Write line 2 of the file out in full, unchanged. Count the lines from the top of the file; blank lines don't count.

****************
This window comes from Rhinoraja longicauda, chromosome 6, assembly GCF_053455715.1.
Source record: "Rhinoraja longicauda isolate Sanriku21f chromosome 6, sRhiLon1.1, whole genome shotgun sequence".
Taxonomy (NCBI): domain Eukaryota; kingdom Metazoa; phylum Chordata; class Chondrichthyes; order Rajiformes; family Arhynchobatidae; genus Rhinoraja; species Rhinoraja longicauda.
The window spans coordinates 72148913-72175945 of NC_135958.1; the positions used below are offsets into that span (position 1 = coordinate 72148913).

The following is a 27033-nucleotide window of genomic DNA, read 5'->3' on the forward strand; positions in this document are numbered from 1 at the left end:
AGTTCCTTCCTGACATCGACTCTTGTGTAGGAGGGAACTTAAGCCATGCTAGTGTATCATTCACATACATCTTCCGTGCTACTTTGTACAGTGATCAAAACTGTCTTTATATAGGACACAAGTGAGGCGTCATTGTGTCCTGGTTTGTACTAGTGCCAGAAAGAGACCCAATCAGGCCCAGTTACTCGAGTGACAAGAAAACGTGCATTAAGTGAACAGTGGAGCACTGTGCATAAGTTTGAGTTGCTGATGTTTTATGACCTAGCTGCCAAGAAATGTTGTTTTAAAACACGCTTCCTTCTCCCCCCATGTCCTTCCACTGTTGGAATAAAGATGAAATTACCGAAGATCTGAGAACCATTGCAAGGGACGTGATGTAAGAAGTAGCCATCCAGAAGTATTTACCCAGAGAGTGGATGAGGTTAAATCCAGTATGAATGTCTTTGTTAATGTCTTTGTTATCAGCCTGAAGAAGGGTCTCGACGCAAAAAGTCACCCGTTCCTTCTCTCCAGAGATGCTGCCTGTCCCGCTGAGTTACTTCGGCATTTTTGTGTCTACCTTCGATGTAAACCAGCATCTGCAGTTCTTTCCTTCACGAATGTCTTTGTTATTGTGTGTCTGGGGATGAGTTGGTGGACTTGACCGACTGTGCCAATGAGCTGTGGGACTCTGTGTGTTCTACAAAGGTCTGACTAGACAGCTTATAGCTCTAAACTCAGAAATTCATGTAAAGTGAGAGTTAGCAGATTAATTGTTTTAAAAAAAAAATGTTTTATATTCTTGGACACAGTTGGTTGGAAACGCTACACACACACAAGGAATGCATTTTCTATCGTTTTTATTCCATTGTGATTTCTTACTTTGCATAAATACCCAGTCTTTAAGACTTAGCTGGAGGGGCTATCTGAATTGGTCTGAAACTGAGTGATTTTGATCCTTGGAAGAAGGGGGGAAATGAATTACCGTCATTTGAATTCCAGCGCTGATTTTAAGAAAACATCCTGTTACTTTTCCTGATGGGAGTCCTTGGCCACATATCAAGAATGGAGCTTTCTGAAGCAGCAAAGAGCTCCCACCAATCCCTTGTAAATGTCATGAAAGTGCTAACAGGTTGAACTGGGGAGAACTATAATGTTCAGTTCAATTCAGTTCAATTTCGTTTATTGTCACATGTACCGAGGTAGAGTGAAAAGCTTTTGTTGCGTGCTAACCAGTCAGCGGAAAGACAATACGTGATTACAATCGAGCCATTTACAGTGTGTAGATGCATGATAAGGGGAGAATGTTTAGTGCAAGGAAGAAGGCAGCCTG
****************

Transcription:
Source record: "Rhinoraja longicauda isolate Sanriku21f chromosome 6, sRhiLon1.1, whole genome shotgun sequence".